- Associated Press - Tuesday, May 6, 2014

PIERRE, S.D. (AP) - A South Dakota panel approved rule changes in multiple state departments Tuesday, including an official extension of a 65 mph zone on Interstate 90 between Rapid City and Ellsworth Air Force Base.

The legislative Rules Review Committee also reviewed policy for the South Dakota Investment Council and seven departments. Some of the changes cleared up repetitive or obsolete rules. Others, such as those with Game, Fish and Parks, support larger changes. Game, Fish and Parks rules will affect the state’s management of wildlife.

State agencies must now submit their rule changes to the secretary of state. They take effect 20 days after filing.

A rundown of the changes:


The Department of Transportation has amended a speed zone designation for Interstate 90. Bill Nevin, an attorney for the department, said the signs for the speed limit change are already in place, but the department needs to update the official rules. Nevin said the interchange is the busiest entrance to the Air Force base, just east of Rapid City.


Once the changes take effect, several state properties will no longer be designated “refuges.” Tony Leif, director of the Division of Wildlife, says refuges are not as important for wildlife management as once thought.

The department also altered rules governing big horn sheep hunting in the state. The changes limit the areas in which hunters can seek these animals. The state is working to expand the herd and counteract the effect of a disease that’s lowered the population count.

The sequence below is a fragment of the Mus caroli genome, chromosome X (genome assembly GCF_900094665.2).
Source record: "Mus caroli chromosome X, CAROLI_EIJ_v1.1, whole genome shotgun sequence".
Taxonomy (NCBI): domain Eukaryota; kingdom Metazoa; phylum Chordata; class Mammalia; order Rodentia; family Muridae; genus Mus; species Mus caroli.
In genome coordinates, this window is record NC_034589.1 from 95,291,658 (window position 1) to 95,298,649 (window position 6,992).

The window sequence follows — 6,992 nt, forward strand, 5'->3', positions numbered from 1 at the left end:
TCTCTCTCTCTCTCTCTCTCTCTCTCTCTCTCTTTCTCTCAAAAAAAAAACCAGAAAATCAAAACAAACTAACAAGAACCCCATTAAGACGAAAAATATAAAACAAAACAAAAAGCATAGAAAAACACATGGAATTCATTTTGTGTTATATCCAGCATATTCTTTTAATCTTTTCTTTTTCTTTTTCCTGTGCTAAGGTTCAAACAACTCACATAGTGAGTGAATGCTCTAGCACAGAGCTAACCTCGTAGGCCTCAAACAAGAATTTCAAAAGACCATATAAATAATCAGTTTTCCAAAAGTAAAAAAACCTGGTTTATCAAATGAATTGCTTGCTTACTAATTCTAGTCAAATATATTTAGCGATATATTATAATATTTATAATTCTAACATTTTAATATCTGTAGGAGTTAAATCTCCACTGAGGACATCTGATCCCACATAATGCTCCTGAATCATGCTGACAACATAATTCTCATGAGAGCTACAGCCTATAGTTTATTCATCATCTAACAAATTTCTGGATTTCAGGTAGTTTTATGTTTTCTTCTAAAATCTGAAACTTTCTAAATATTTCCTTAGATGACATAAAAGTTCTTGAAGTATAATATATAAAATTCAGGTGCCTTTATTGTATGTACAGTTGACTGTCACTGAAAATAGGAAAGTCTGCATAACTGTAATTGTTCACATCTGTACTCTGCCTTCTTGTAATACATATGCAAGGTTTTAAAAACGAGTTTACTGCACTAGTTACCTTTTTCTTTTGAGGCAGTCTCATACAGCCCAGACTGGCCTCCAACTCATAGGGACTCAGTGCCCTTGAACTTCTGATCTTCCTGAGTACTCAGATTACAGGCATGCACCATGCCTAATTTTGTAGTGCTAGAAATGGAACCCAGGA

“It seems kind of precise,” Leif said about the boundary changes in the rules. “But when it comes to sheep management, it is precise.”

He said the sheep population needs a lot of “full curl” or large rams for reproduction.

The department will increase the possession limits for sand hill cranes and mourning doves in their hunting seasons. The parameters for elk hunting will change this season as well. The department is working on an elk management plan for the end of the year.

“What we want to do with this rule change is continue the growth of elk but slow that growth,” Leif said.


The panel also approved a new conflict of interest policy for the Board of Minerals and Environment. The board operates under the Environmental Protection Agency, which required the establishment of such a policy in the U.S. Clean Air Act.

One of the new rules requires a board member to withdraw from a hearing if closely related by blood or financial ties to someone involved. Another rule requires board members to disclose other relationships that could be considered a conflict.

Committee Chair Rep. Timothy Johns, R-Lead, approved this change and the others presented.

“I like the (new) rules as they’re written because they address direct conflict and the appearance of impropriety,” Johns said.

The board meets again June 3. It will consider changes to the Game, Fish and Parks rule on preference points, which hunters will be able to buy to improve their chances of being drawn for a hunting licenses in future years.

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